Ok, so then here is what's happening: RouterListener is called first and it is executing the router and setting an _controller key on the request attributes. Then our listener is called and we override that value.

So... if we reversed the order - if we made our listener be called first - our little _controller hack would not work, right? Because RouterListener would override our value.

Actually... no! At the top of onKernelRequest(), one of the first things it does is check to see if something has already set the _controller attribute. If it has, it does nothing: someone else has decided to be responsible for figuring out which controller to call. In reality, no matter how early the _controller attribute is set, it will always win over RouterListener.

Peaking at our First Sub-Request

Why is that important? Because this explains how ErrorListener was able to execute ErrorController. Open up ErrorListener.php. Remember: to execute ErrorController this duplicated the request. But it didn't create an exact copy: it overrode the attributes in order to set _controller to error_controller. Then it sent that new Request back through the entire $kernel->handle() process! This means that before any listeners were executed during that second trip through HttpKernel::handle(), the _controller attribute was already set.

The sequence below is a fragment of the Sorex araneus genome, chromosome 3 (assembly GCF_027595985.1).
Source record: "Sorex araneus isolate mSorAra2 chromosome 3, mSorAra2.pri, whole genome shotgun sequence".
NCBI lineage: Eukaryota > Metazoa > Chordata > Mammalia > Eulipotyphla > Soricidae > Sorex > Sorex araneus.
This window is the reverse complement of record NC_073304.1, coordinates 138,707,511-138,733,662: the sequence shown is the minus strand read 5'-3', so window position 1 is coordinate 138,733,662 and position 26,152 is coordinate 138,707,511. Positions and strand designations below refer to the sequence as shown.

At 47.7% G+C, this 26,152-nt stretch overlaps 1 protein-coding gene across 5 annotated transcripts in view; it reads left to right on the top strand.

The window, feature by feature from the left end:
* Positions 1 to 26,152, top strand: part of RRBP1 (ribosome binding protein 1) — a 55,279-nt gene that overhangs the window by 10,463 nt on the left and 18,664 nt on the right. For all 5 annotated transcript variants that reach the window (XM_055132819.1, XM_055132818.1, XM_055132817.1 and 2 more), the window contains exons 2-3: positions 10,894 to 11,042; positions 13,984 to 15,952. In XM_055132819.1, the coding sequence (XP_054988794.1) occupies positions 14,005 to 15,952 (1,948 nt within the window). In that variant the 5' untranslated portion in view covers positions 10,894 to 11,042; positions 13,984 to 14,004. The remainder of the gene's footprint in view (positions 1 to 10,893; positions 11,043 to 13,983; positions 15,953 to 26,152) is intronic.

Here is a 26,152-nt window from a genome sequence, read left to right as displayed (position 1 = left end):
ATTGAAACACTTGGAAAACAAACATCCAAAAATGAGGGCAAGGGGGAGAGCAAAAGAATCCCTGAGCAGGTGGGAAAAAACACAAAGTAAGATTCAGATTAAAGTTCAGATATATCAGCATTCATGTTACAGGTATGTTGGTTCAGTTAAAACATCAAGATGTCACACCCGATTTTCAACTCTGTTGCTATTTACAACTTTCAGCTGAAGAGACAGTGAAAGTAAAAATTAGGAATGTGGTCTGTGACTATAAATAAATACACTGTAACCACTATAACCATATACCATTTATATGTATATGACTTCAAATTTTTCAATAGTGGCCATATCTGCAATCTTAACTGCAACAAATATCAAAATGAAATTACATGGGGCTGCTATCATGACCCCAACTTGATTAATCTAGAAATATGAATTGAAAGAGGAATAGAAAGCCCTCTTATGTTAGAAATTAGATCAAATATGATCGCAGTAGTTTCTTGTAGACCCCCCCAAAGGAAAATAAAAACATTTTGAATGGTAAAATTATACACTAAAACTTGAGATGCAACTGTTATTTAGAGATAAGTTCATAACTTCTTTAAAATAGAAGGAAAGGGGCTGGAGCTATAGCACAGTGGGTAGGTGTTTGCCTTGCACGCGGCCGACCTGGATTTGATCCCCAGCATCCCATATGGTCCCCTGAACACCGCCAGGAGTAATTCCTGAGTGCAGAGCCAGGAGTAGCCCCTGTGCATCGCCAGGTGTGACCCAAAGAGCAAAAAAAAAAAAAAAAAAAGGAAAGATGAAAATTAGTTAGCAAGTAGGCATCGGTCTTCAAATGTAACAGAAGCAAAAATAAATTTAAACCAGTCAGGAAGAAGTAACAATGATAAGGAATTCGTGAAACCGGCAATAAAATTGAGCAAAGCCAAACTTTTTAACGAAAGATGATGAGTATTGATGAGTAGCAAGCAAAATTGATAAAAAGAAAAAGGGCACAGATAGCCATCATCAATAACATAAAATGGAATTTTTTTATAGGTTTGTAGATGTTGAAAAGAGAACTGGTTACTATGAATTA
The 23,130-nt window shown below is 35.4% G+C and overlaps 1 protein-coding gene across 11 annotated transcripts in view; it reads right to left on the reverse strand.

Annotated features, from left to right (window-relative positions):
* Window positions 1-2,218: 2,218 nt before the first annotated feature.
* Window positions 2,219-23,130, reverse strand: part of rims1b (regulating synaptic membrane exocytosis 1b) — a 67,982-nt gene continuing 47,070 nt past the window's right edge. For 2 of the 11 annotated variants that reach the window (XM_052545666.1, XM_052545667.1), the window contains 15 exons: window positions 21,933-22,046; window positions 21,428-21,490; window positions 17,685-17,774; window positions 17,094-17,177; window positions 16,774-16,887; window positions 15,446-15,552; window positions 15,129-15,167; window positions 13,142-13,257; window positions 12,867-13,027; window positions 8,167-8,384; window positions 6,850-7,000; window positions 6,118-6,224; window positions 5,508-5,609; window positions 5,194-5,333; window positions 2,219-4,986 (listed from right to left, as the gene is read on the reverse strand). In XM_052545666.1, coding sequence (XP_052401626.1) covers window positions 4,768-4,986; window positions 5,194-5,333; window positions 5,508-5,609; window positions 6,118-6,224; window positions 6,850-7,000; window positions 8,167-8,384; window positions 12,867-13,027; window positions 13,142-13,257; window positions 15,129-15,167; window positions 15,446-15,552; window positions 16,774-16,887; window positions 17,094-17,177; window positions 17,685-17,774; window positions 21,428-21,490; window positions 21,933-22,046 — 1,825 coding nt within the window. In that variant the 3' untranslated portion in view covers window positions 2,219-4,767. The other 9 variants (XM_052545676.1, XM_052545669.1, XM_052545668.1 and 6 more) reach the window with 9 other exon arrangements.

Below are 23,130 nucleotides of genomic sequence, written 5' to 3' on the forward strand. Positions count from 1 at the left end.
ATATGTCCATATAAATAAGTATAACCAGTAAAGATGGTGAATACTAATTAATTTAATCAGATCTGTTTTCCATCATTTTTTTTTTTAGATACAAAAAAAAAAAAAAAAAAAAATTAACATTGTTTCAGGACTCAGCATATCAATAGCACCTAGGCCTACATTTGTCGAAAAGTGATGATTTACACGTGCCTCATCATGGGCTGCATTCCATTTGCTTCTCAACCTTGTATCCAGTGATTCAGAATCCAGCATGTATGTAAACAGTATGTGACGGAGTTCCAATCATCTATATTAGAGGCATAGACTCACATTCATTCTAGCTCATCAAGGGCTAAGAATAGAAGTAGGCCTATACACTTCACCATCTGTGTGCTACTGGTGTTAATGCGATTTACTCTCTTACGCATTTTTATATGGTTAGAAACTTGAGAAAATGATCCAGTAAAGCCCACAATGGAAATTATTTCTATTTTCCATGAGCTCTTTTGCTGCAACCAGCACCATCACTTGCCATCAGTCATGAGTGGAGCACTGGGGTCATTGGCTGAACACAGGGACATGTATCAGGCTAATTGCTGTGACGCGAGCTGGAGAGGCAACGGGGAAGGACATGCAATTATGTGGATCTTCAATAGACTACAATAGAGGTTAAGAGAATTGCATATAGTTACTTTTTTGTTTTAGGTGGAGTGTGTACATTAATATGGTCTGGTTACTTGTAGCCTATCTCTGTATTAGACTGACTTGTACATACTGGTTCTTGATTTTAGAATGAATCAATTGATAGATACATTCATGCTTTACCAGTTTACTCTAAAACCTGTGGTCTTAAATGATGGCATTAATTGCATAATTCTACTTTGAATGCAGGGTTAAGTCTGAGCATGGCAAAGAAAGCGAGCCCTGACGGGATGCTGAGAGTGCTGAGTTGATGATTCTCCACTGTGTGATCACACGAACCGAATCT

So in reality, on an error page, RouterListener is called two times: once for the main request... when it does its job normally... and again for the "sub request". That second time, because the _controller attribute is already set, RouterListener does nothing.

In fact, let's see this. Before the if, dump($request->attributes->has('_controller')). Then, in your browser, go back to a 404 and try it.

... lines 1 - 42
class RouterListener implements EventSubscriberInterface
... lines 45 - 96
public function onKernelRequest(RequestEvent $event)
... lines 99 - 102
... lines 104 - 142
... lines 144 - 175

Ah, boo! This hit the die statement in our fake controller. I didn't mean to do that. In UserAgentSubscriber, comment-out our controller hack so we can see the whole process.

... lines 1 - 10
class UserAgentSubscriber implements EventSubscriberInterface
... lines 13 - 19
public function onKernelRequest(RequestEvent $event)
... lines 22 - 23
$request->attributes->set('_controller', function($slug = null) {
... lines 26 - 28
... lines 31 - 33
... lines 35 - 41

Ok, try it again. Hello 404 page! Hover over the target icon on the web debug toolbar. Yes! 2 dumps from RouterListener: false the first time it's called and, the second time it's called - which is due to the code in ErrorListener - it dumps true because that Request does already have the _controller attribute.

This second request is called a sub-request... but more on that topic later. Remove the dump() call.

Let's see what other ways we can hack into Symfony, like by adding new things that can be used as controller arguments. That's next.